Monday, February 8, 2016

Orthodoxy is the new radical. . .

In an age in which self-expression is deemed the highest goal of freedom and in which it seems there are few boundaries left to be traversed in the pursuit of individuality, perhaps the most radical thing one can be is an orthodox Christian!

The media have presumed to know all things about theology and to discern the intent of Scripture that transcends its clear and plain word.  Liberalism has escaped the fence of creed and confession to embrace a gospel which has little if anything to do with the cross, empty tomb, forgiveness, life, and salvation.  Social justice and advocacy have become the pursuits of the evangelistic fervor of evangelicalism with a conscience and liberal Protestantism.  Personal happiness and achievement have taken over the rest of evangelicalism and even threatened the agenda of ordinary Protestantism.

The boomers remain deluded in the pursuit of personal preference and still think that strumming a guitar in church is the cutting edge of contemporary and emergent Christianity.  The feminist, gay, lesbian, transgender, and every other agenda have become the new orthodoxy of too many Christians and too many denominations claiming to be Christian.  There is tolerance for nearly everything that a generation or two ago would have been labeled a perversion but there is no stomach for doctrine and morality consistent with the Scriptures and the early church fathers.

No, if you want to be radical in this age, orthodox doctrine, creedal and confessional theology, and historic, catholic liturgy (with the expectation that God actually works through the means of grace) is about as radical and odd as you can get in the world today.  As one who danced to the tune of the moment in his youthful rebellious years, I have learned that the most radical thing there is and every has been is orthodox Christianity which takes the Scriptures at their word, seeks the fullest catholic expression of doctrine and practice, and finds the vibrant surprise of God's presence not in feeling or thought but in the Word and Sacraments that actually do what they say and deliver what they promise.

In a strange turn of events, the most conventional Christianity of all is the one that has been transformed by the spirit of the age, that listens to the heartbeat and pulse of the moment, that seeks to be on the forefront but not too far ahead of every movement of social change, that loves technology more than the unchanging Gospel, and divorces the gospel from text and story until it becomes merely a moral of the story and tacit approval of what we have always wanted or desired.  To be radical is to gather around the Word and Table of the Lord, to believe the Scriptures without seeking to find hidden meaning or principle that trumps the fact of what is said, and to rejoice that God is with us in the concrete splash of water, voice of absolution, taste of bread, and sip of wine.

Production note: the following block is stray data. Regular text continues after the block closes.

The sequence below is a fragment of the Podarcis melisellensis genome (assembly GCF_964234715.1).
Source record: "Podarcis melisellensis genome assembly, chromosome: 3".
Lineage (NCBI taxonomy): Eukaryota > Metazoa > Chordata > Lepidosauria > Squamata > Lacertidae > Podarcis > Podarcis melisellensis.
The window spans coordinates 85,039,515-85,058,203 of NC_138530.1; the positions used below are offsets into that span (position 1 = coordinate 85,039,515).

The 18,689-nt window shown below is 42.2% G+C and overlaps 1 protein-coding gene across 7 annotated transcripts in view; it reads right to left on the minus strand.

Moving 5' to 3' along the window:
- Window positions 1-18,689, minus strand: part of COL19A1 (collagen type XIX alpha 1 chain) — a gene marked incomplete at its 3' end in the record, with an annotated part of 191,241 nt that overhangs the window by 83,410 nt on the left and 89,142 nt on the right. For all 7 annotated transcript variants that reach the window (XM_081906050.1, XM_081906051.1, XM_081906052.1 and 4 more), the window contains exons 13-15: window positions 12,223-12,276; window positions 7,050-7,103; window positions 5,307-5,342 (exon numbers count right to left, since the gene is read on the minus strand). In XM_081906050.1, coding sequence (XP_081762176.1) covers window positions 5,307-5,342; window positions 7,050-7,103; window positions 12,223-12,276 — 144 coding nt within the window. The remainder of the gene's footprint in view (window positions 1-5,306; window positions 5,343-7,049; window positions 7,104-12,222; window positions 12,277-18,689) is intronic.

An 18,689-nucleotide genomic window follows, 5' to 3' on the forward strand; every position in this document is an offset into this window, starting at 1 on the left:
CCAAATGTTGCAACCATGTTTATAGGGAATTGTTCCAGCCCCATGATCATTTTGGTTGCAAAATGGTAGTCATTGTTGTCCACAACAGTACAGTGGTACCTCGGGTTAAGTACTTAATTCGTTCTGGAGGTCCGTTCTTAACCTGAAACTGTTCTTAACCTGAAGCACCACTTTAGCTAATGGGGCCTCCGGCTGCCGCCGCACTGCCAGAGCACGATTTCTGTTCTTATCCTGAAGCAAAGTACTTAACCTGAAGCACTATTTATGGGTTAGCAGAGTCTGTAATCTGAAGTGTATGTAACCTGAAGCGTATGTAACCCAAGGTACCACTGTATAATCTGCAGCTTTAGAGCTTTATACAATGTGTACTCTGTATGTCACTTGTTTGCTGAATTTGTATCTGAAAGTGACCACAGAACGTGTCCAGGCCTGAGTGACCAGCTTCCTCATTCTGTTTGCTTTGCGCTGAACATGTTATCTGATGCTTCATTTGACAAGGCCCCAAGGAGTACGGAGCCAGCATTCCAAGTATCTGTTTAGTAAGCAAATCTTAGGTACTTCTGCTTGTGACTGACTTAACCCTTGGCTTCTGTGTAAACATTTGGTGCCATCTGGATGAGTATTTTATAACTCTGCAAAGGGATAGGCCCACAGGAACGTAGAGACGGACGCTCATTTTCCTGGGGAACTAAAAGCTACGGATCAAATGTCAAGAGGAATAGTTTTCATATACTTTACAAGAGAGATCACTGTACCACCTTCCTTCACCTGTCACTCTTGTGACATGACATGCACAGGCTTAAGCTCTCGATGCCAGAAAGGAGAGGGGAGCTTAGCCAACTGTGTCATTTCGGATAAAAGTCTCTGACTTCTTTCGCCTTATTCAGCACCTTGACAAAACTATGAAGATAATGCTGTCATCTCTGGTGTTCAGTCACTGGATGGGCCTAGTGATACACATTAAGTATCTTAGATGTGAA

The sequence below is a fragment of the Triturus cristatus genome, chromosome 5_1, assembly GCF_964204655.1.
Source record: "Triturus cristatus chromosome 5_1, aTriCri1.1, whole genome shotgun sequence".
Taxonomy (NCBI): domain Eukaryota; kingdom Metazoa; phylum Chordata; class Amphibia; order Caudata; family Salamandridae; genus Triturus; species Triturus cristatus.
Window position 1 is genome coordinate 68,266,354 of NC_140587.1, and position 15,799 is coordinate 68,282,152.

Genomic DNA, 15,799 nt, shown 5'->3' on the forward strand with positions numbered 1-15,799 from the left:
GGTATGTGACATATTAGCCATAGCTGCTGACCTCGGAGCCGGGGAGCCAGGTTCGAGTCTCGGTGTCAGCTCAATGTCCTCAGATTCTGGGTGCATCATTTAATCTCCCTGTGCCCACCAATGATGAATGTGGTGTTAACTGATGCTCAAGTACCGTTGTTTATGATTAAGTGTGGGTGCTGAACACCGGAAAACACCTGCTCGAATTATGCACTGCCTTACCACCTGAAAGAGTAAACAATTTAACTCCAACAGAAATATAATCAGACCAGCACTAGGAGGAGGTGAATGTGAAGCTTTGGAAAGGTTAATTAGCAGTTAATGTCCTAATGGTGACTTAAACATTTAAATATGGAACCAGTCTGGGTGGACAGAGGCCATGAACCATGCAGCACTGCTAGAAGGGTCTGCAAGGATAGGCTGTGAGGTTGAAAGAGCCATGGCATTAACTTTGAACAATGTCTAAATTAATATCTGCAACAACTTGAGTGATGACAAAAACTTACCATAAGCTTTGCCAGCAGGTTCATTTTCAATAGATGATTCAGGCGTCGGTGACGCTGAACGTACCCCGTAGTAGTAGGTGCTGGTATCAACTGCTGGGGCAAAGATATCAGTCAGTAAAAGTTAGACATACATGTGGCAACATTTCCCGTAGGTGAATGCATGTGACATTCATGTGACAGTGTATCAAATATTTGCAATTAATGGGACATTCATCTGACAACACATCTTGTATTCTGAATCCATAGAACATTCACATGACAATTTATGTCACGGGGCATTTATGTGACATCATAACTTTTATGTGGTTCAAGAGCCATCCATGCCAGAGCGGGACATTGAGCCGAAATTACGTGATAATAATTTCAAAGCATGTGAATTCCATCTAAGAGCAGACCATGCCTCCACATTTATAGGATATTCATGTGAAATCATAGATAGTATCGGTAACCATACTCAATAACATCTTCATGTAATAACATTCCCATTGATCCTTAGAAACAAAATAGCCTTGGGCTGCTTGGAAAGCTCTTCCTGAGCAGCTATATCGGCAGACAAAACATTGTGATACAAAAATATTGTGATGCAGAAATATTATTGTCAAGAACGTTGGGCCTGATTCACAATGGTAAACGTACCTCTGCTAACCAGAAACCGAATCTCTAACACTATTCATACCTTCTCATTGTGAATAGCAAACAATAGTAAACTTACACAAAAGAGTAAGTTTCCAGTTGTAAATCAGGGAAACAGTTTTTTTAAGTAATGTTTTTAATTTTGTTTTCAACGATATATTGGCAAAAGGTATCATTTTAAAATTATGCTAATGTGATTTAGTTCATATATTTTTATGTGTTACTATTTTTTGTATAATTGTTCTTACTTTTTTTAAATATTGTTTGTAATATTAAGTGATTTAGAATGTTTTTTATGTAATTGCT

There is nothing stranger to our world than a conscience and life captive to the Word of the Lord.  There is no sight more out of keeping with modern sensibility than a smokey setting of incense and prayer, chant and liturgy, preaching and Sacrament.  There is no truth more radical than one which does not adjust or change or reflect the times and tenor of the people from age to age.  There is no God more radical than the One who would inhabit a Virgin's womb, a manger bare, a crude instrument of suffering, and a cold, dark tomb.  There is no more radical hope than in death life is born and this life will transcend all earthly reality, dream, and imagination.  There is no more radical conviction than because He lives, I shall live also.

Nope, if you want to be radical, try being a confessional Lutheran gathered with other confessional Lutherans around the Word and Table of the Lord, paying homage to catholic ceremonial that flows from catholic doctrine, singing the chorales of yesteryear while adding the best of the best to the heritage of faithful song, praying with the saints the Amen of Thy will be done, joyfully giving tithe and offering in testament to God's giving love, and walking out the door to fulfill the baptismal vocation of worship, witness, prayer, service, and works of mercy.

1 comment:

Janis Williams said...

Stunningly true! As long as we choose orthodoxy because it is True, not because it is radical. It may be that as the memory of orthodoxy (their grandpa's religion) fades in the minds of the younger generation(s), they will find the little bastions remaining of that orthodoxy. In what will be left of faithful grey-heads that still need the forgivness of their sins in the absolution and the Eucharist they will see that their self-focused seeking should have been looking outside of themselves all along. God willing, they will be given Faith in Jesus Christ.